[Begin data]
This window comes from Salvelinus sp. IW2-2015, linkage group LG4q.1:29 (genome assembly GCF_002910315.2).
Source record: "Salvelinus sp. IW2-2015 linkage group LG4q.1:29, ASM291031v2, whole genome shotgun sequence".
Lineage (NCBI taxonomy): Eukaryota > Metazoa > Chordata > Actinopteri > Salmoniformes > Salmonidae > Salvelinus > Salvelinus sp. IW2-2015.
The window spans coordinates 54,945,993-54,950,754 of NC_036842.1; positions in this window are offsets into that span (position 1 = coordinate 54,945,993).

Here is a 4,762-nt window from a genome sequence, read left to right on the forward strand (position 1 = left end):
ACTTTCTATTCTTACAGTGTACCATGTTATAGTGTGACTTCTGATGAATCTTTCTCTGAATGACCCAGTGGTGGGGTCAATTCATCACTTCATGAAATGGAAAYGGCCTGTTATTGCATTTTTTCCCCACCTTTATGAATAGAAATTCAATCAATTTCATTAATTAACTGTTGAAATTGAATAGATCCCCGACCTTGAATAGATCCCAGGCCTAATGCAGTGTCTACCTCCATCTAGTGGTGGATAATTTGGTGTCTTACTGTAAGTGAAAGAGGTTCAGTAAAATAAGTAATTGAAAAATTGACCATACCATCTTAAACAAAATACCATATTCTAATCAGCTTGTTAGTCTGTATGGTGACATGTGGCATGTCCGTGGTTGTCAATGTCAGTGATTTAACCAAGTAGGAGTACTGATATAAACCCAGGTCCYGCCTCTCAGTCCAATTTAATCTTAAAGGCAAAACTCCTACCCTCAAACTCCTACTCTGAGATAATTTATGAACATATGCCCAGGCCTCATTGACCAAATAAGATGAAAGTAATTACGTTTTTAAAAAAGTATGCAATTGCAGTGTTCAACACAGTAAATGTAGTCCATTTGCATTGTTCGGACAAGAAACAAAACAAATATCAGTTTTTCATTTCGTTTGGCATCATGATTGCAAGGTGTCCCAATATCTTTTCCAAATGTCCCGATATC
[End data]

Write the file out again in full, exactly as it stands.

This window comes from Salvelinus sp. IW2-2015, linkage group LG4q.1:29 (genome assembly GCF_002910315.2).
Source record: "Salvelinus sp. IW2-2015 linkage group LG4q.1:29, ASM291031v2, whole genome shotgun sequence".
Lineage (NCBI taxonomy): Eukaryota > Metazoa > Chordata > Actinopteri > Salmoniformes > Salmonidae > Salvelinus > Salvelinus sp. IW2-2015.
The window spans coordinates 54,945,993-54,950,754 of NC_036842.1; positions in this window are offsets into that span (position 1 = coordinate 54,945,993).

Here is a 4,762-nt window from a genome sequence, read left to right on the forward strand (position 1 = left end):
ACTTTCTATTCTTACAGTGTACCATGTTATAGTGTGACTTCTGATGAATCTTTCTCTGAATGACCCAGTGGTGGGGTCAATTCATCACTTCATGAAATGGAAAYGGCCTGTTATTGCATTTTTTCCCCACCTTTATGAATAGAAATTCAATCAATTTCATTAATTAACTGTTGAAATTGAATAGATCCCCGACCTTGAATAGATCCCAGGCCTAATGCAGTGTCTACCTCCATCTAGTGGTGGATAATTTGGTGTCTTACTGTAAGTGAAAGAGGTTCAGTAAAATAAGTAATTGAAAAATTGACCATACCATCTTAAACAAAATACCATATTCTAATCAGCTTGTTAGTCTGTATGGTGACATGTGGCATGTCCGTGGTTGTCAATGTCAGTGATTTAACCAAGTAGGAGTACTGATATAAACCCAGGTCCYGCCTCTCAGTCCAATTTAATCTTAAAGGCAAAACTCCTACCCTCAAACTCCTACTCTGAGATAATTTATGAACATATGCCCAGGCCTCATTGACCAAATAAGATGAAAGTAATTACGTTTTTAAAAAAGTATGCAATTGCAGTGTTCAACACAGTAAATGTAGTCCATTTGCATTGTTCGGACAAGAAACAAAACAAATATCAGTTTTTCATTTCGTTTGGCATCATGATTGCAAGGTGTCCCAATATCTTTTCCAAATGTCCCGATATC